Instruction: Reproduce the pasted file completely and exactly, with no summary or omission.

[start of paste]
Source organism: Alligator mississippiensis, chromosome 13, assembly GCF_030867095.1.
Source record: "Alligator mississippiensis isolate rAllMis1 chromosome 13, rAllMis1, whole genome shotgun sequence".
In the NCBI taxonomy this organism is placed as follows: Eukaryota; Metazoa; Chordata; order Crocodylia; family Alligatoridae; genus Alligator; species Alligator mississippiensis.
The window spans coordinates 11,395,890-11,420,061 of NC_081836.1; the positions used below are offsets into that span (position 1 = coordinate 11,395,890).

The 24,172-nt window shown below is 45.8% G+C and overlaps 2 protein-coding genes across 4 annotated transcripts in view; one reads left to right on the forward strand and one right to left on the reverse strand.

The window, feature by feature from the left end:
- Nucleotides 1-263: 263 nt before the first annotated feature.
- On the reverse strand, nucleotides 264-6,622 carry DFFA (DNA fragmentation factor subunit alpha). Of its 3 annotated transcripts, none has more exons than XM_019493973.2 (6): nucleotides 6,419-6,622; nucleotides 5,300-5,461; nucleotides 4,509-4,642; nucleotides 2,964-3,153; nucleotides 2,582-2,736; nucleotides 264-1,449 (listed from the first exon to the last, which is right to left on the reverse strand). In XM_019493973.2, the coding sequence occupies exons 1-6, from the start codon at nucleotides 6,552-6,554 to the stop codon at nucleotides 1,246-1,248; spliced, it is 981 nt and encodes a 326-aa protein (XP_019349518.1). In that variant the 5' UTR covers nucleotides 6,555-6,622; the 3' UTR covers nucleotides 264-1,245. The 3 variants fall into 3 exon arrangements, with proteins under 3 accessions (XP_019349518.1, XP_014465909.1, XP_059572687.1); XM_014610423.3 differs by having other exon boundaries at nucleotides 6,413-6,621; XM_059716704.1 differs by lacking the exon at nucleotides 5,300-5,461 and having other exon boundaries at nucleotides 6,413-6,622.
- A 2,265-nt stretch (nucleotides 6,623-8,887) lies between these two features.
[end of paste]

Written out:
Source organism: Alligator mississippiensis, chromosome 13, assembly GCF_030867095.1.
Source record: "Alligator mississippiensis isolate rAllMis1 chromosome 13, rAllMis1, whole genome shotgun sequence".
In the NCBI taxonomy this organism is placed as follows: Eukaryota; Metazoa; Chordata; order Crocodylia; family Alligatoridae; genus Alligator; species Alligator mississippiensis.
The window spans coordinates 11,395,890-11,420,061 of NC_081836.1; the positions used below are offsets into that span (position 1 = coordinate 11,395,890).

The 24,172-nt window shown below is 45.8% G+C and overlaps 2 protein-coding genes across 4 annotated transcripts in view; one reads left to right on the forward strand and one right to left on the reverse strand.

The window, feature by feature from the left end:
- Nucleotides 1-263: 263 nt before the first annotated feature.
- On the reverse strand, nucleotides 264-6,622 carry DFFA (DNA fragmentation factor subunit alpha). Of its 3 annotated transcripts, none has more exons than XM_019493973.2 (6): nucleotides 6,419-6,622; nucleotides 5,300-5,461; nucleotides 4,509-4,642; nucleotides 2,964-3,153; nucleotides 2,582-2,736; nucleotides 264-1,449 (listed from the first exon to the last, which is right to left on the reverse strand). In XM_019493973.2, the coding sequence occupies exons 1-6, from the start codon at nucleotides 6,552-6,554 to the stop codon at nucleotides 1,246-1,248; spliced, it is 981 nt and encodes a 326-aa protein (XP_019349518.1). In that variant the 5' UTR covers nucleotides 6,555-6,622; the 3' UTR covers nucleotides 264-1,245. The 3 variants fall into 3 exon arrangements, with proteins under 3 accessions (XP_019349518.1, XP_014465909.1, XP_059572687.1); XM_014610423.3 differs by having other exon boundaries at nucleotides 6,413-6,621; XM_059716704.1 differs by lacking the exon at nucleotides 5,300-5,461 and having other exon boundaries at nucleotides 6,413-6,622.
- A 2,265-nt stretch (nucleotides 6,623-8,887) lies between these two features.